Category: Botany

Understanding the Venus flytrap through mathematical modelling

Venus flytrap is a carnivorous plant that catches its prey mostly insects and arachnids through snap-trap movement. It has a trapping structure that is triggered by tiny hairs in the inner surface of the plant leaves.  When insect crawling along, the plant trigger to close only if it caught a live insects worthy of consumption. This unique trapping mechanism drawn attention to scientific interest and called it “one of the most wonderful in the world”. However, only recently that snap-trap closure mechanism of the Venus flytrap fully understood. On the other hand it is also been studied the trade-off investment in snap-trap structures and its energetic benefits. But a little information has been established about prey selection and why the traps allow prey to escape. This paper provides the first mathematical cost-benefit model for carnivory in the Venus flytrap and understanding its ecology.

 

3 Stages of Venus flytrap prey captures and digestion

Venus flytrap captures and digests its prey into three stages.  Firstly, trap is open and the lobe stand at approximately right angle to each other waiting for prey to enter. In this stage when prey moves across the trap it generates stimuli a receptor potential then action potential. Secondly, after the signal for closure the trap shut and enters in a semi-closed state. It will remain semi closed until further mechanical stimuli to make sure that live prey has been caught. Thirdly, while the prey is struggling inside the trap it will further stimulate and cause the lobes to close tighter. In fully closed state the trap has essentially transformed into a stomach and start digesting.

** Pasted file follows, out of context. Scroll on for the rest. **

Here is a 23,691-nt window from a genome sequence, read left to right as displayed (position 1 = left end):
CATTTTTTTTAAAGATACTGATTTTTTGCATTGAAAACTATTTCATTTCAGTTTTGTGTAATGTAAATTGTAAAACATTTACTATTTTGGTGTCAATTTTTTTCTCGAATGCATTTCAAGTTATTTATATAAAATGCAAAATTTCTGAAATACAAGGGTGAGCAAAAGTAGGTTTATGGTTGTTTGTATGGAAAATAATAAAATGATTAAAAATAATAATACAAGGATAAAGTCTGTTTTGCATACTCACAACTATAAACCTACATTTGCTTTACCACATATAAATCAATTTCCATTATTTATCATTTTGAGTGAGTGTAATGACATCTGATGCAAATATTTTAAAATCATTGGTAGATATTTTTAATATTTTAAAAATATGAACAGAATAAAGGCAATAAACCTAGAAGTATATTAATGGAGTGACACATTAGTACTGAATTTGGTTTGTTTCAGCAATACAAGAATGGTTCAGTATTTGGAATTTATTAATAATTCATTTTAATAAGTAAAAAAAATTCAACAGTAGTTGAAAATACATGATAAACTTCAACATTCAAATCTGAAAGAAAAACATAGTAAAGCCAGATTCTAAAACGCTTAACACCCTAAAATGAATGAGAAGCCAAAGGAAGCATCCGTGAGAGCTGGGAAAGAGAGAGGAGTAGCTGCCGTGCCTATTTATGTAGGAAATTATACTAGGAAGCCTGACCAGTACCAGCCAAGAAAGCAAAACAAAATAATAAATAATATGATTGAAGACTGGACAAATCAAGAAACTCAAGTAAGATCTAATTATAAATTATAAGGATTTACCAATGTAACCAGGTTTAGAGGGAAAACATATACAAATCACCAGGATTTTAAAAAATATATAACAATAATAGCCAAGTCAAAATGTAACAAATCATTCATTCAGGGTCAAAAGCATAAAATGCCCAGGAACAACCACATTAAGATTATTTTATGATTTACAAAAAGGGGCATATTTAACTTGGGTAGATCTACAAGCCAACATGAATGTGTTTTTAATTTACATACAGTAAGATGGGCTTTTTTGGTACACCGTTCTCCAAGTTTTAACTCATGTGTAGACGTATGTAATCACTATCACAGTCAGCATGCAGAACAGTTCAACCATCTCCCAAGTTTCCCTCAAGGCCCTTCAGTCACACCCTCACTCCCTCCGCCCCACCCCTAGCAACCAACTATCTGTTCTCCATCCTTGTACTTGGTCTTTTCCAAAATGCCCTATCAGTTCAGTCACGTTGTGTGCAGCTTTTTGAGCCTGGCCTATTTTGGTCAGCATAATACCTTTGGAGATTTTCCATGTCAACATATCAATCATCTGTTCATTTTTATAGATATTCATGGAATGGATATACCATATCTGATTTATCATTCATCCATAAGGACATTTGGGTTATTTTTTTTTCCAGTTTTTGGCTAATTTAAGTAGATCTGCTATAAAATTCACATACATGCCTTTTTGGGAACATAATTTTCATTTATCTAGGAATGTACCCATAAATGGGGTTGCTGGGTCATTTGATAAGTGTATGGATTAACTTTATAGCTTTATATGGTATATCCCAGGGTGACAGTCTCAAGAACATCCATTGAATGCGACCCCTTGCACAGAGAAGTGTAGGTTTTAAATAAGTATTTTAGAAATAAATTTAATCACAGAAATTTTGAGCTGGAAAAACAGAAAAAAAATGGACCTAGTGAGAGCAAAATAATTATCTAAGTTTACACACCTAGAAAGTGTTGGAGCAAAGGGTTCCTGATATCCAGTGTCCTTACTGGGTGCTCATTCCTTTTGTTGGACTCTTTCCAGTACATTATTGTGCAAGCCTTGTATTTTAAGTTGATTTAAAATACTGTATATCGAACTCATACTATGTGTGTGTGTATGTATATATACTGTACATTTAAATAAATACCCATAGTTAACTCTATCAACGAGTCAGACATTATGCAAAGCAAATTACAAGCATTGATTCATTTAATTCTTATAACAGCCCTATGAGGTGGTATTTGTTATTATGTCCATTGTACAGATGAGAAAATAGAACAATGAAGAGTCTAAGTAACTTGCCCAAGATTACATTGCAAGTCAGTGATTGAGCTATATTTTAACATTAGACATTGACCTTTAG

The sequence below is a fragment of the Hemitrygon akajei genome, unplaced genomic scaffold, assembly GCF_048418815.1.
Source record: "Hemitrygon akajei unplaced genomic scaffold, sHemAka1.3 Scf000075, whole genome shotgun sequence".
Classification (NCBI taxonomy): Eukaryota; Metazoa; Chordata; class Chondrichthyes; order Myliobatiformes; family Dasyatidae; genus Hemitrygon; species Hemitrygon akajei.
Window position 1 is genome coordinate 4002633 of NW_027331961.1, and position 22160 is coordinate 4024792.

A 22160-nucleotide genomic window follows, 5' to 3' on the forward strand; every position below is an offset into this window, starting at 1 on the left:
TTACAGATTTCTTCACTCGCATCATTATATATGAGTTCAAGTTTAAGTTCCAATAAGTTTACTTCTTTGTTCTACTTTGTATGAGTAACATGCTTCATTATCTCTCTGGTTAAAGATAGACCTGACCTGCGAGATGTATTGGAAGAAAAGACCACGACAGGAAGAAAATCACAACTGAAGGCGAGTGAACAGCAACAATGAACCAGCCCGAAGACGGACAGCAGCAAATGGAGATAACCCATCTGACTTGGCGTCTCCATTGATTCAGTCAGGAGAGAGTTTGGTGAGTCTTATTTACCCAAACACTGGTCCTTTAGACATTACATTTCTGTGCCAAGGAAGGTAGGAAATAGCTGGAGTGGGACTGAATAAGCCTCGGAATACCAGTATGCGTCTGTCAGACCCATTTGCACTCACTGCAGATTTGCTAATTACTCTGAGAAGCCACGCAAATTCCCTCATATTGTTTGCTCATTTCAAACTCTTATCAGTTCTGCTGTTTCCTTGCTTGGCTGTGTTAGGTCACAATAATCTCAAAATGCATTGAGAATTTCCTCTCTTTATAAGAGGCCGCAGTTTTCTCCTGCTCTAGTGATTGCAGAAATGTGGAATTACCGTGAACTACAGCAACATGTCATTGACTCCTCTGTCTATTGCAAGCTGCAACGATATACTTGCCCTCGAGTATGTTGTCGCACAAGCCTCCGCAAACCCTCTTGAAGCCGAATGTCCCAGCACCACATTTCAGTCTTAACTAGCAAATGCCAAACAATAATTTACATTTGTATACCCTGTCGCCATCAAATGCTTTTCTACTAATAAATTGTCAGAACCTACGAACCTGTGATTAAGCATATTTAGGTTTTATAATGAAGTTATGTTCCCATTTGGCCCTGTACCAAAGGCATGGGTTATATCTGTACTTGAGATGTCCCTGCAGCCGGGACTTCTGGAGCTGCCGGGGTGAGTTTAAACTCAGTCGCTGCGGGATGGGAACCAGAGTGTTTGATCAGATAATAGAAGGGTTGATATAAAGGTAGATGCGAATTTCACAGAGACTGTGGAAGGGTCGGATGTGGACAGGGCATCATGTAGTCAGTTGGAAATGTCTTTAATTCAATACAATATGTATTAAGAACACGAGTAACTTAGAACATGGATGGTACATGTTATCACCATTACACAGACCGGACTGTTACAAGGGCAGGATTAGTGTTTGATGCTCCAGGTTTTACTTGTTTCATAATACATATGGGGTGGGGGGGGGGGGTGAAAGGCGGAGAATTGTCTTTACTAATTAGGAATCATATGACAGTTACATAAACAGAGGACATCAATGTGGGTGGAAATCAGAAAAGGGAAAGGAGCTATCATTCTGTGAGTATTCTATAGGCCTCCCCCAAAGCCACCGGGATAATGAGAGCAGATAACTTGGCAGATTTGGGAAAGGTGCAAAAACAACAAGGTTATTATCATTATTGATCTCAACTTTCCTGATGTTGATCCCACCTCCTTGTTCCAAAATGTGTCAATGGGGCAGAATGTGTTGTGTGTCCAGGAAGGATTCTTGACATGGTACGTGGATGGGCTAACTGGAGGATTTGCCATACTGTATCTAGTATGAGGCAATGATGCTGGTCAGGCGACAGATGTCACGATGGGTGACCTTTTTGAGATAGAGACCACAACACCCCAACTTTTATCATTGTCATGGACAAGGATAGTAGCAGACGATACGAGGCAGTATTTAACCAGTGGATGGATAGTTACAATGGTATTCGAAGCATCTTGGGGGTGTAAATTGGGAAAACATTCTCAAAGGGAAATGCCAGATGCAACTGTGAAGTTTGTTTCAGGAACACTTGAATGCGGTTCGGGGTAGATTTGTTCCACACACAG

The investigation reveals that Venus flytrap non- prey sources such as raindrops or wind caused trap closure. This mechanism is triggered once every two days and the trap wait for more than a month for a meal. However, bigger insect around 29mm will trap fully but smaller size less than 14.2mm can escape eventually. This carnivore plant is prey selective wherein the average size of prey is 20mm. Meaning, it utilizes 68.9% of its maximum potential. Moreover, optimal trap allows 76.8% of captured prey to escape indicating that Venus flytrap is highly selective in prey capture.

 

Indeed, the ecology of Venus flytrap is not understood well that is why investigating capturing and digestion of prey is important. This research provides the building blocks on modelling its ecological mechanism which could incorporate various stages of trap. Since the plant is highly adaptive to its habitat the traps grow quickly.

 

Source: Prepared by Joan Tura from Journal of Theoretical Biology

Volume 444, 7 May 2018, Pages 1-10

Light Induces Petal Color Change in Quisqualis indica

Quisqualis indica is a spectacular vine that has yellow-green lance shaped leaves distributed mostly in tropical Asia. It is a perennial plant that normally grows in, low woods, riverside, rain forest and roadside. Yet, it can also be cultivated as ornamental plants because of its stunning flowers and mesmerizing fragrance at blooming. The flower of Quisqualis indica varies in three colors based on the flower age.  In which it started to blooms from white color petals then gradually darkens into pink then red as it reaches maturity. Moreover, the change of color in the flower is due to its potential role in attracting pollinators under cultivation conditions. However, the factors affecting these changes remain unknown. Therefore, the aim of this particular research is to determine some relevant factors affecting floral change color of Quisqualis indica.

 

Floral color change of Quisqualis indica